Boston: COVID-19 super-spreading events, in which one person infected with the novel coronavirus transmits it to many other people, play an “outsized role” in the overall spread of the disease, according to a new study which says preventing large gatherings could significantly curb the pandemic. Also Read - Coronavirus Vaccine Likely to Reach Cold Storage Points in Delhi by December End
The study, published in the journal PNAS, assessed about 60 super-spreading events, revealing that events where one person infects more than six other people are much more common than would be expected if the transmission patterns followed statistical distributions commonly used in epidemiology. Also Read - Decoded: Here’s How Airflow Pattern Inside A Car Can Affect COVID-19 Transmission Risk
Based on their findings, the scientists, including those from the Massachusetts Institute of Technology (MIT) in the US, developed a mathematical model of COVID-19 transmission, which they used to show that limiting gatherings to 10 or fewer people could significantly reduce the overall number of infections. Also Read - Haryana Health Minister Anil Vij Tests Positive, Days After Getting Trial Dose of Bharat Biotech's Vaccine Covaxin
“Super-spreading events are likely more important than most of us had initially realised. Even though they are extreme events, they are probable and thus are likely occurring at a higher frequency than we thought,” said James Collins, senior author of the new study.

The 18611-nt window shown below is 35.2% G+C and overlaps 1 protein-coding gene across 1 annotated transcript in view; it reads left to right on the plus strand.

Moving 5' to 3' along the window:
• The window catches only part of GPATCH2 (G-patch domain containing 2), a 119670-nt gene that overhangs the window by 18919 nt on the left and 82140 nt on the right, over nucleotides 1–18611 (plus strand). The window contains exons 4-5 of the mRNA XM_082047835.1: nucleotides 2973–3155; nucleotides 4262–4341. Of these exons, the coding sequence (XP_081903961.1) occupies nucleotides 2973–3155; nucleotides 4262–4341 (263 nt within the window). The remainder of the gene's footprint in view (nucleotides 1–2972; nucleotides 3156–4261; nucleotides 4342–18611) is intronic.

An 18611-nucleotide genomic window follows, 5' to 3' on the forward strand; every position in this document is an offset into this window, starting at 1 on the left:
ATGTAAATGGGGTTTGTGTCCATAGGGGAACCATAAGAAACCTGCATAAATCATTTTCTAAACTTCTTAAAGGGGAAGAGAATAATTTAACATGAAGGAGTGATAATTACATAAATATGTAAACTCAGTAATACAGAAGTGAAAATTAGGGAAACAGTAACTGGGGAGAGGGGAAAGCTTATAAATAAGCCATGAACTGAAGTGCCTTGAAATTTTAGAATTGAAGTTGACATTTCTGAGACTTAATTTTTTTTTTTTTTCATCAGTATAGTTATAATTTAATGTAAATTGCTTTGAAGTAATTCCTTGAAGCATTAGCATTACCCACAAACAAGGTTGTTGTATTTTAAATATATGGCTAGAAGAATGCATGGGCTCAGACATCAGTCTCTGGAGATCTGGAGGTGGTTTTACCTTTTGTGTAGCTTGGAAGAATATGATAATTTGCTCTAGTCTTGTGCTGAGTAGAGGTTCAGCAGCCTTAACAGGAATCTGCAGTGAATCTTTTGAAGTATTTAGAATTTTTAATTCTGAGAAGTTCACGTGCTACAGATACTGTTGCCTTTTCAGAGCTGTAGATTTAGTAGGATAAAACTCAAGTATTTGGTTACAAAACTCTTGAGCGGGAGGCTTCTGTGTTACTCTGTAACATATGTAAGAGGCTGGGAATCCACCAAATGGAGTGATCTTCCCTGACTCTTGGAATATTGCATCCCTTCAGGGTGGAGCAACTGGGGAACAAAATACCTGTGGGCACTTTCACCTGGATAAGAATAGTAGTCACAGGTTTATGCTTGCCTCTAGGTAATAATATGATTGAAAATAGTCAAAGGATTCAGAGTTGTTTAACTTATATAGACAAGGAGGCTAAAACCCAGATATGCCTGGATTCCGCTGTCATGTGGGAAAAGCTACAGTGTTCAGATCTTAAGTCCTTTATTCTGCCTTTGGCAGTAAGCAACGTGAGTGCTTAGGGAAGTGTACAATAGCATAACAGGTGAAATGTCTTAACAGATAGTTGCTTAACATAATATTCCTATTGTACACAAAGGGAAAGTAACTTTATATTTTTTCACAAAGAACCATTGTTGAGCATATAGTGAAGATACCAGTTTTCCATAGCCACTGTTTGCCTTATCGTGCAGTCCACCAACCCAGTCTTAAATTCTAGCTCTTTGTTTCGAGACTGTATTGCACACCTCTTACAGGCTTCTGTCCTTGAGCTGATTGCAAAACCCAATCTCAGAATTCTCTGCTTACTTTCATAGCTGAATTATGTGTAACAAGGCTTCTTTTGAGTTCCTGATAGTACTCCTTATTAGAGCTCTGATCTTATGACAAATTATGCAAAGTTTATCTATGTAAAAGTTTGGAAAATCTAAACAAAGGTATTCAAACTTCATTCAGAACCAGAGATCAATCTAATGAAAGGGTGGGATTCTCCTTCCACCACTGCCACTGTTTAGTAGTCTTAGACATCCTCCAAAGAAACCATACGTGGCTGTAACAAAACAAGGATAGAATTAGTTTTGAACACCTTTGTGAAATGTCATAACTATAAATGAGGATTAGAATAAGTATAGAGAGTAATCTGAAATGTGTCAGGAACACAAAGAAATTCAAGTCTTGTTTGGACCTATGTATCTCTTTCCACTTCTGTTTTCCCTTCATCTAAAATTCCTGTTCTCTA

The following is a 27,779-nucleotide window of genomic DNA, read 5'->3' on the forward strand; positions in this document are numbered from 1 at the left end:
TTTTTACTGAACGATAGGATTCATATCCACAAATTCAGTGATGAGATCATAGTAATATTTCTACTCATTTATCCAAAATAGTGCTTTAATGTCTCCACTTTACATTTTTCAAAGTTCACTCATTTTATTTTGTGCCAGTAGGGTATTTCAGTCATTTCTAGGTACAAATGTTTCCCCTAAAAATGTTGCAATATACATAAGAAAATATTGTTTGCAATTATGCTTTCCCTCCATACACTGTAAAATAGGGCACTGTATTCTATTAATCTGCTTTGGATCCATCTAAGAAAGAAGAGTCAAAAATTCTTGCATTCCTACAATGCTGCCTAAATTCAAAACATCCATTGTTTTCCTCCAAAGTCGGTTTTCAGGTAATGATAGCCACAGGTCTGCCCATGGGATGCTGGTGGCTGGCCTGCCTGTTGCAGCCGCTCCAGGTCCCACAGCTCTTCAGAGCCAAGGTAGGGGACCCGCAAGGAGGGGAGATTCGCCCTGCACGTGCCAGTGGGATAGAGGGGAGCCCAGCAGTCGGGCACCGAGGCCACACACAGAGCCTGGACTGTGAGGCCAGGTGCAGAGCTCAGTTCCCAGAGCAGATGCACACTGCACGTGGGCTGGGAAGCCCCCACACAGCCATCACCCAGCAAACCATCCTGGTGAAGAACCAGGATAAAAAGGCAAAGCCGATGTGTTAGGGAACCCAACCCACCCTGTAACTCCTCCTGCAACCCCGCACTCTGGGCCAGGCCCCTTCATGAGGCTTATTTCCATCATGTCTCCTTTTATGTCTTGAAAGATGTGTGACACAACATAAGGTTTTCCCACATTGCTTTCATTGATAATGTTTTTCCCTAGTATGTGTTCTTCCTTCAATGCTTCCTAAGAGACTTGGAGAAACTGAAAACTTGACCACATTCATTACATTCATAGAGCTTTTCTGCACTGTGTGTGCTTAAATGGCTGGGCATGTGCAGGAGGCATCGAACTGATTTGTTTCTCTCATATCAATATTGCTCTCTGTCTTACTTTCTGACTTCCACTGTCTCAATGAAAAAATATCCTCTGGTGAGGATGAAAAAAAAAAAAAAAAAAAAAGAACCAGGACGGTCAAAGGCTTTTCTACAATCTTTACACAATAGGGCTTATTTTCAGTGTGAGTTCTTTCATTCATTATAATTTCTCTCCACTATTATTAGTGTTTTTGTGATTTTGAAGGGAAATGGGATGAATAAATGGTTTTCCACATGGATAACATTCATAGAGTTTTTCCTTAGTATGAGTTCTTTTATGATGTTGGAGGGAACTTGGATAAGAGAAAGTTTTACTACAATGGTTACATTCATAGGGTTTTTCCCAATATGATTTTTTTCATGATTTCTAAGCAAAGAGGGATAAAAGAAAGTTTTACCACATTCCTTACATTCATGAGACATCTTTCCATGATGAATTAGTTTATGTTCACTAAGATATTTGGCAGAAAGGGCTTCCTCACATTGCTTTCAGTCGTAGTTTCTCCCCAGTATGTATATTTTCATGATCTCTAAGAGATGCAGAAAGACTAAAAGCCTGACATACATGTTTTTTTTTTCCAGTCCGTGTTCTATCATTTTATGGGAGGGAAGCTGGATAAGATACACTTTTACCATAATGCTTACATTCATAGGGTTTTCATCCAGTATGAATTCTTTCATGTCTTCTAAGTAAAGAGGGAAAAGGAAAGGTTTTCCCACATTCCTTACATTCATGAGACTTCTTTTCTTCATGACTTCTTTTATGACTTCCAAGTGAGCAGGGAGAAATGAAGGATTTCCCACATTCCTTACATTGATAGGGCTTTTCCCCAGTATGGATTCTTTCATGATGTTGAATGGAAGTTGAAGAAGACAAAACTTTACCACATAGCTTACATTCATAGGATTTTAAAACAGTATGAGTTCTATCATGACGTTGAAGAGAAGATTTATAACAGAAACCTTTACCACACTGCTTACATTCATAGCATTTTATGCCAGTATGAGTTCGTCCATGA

“If we can control the super-spreading events, we have a much greater chance of getting this pandemic under control,” Collins said.
For the novel coronavirus, the scientists said the “basic reproduction number” is around three, meaning that on average, each person infected with the virus spreads it to about three other people.
However, they said this number varies widely from person to person, with some who don’t spread the disease to anyone else, while “super-spreaders” infect dozens of individuals.
“We figured that an analysis that’s rooted in looking at super-spreading events and how they happened in the past can inform how we should propose strategies of dealing with, and better controlling, the outbreak,” said Felix Wong, another study co-author from MIT.
Typically, events in which the disease spreads to dozens of people would be considered very unlikely, they said. However, the MIT team found that this was not the case for coronavirus super-spreading events.
The scientists found that even though super-spreading events are extreme, they are still likely to occur.
Based on results, the researchers said preventing super-spreading events could have a significant impact on the overall transmission of COVID-19.